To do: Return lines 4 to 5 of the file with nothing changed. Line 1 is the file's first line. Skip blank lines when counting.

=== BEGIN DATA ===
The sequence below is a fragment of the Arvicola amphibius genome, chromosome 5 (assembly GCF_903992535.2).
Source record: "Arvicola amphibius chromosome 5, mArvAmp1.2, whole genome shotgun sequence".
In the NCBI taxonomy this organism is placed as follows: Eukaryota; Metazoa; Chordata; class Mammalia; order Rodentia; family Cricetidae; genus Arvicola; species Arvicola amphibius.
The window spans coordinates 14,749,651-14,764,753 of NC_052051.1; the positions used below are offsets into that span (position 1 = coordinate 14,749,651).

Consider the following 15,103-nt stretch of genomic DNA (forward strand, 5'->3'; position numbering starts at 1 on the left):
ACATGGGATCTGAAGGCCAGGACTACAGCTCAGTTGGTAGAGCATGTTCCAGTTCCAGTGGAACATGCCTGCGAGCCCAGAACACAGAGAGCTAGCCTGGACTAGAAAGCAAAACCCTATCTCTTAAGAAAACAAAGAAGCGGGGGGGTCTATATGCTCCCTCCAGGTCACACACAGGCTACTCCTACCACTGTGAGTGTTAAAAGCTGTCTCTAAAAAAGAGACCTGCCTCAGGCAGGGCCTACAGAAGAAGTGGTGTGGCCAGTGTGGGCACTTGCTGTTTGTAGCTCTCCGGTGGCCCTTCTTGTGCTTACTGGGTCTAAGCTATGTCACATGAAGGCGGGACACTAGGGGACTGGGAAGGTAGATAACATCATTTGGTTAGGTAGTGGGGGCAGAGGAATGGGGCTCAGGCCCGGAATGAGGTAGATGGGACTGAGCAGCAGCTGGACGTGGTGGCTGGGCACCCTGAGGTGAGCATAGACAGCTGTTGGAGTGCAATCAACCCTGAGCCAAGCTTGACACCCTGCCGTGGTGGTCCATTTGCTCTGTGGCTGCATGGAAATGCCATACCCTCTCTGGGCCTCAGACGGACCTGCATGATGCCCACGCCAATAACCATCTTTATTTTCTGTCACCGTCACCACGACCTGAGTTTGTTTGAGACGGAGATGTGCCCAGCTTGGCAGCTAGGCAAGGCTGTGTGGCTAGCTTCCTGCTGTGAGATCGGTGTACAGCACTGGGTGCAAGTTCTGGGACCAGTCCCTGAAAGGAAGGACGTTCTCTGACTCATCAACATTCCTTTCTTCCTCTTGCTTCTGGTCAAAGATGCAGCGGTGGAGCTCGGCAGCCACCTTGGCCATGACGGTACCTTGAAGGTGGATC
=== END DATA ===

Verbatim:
The window spans coordinates 14,749,651-14,764,753 of NC_052051.1; the positions used below are offsets into that span (position 1 = coordinate 14,749,651).

Consider the following 15,103-nt stretch of genomic DNA (forward strand, 5'->3'; position numbering starts at 1 on the left):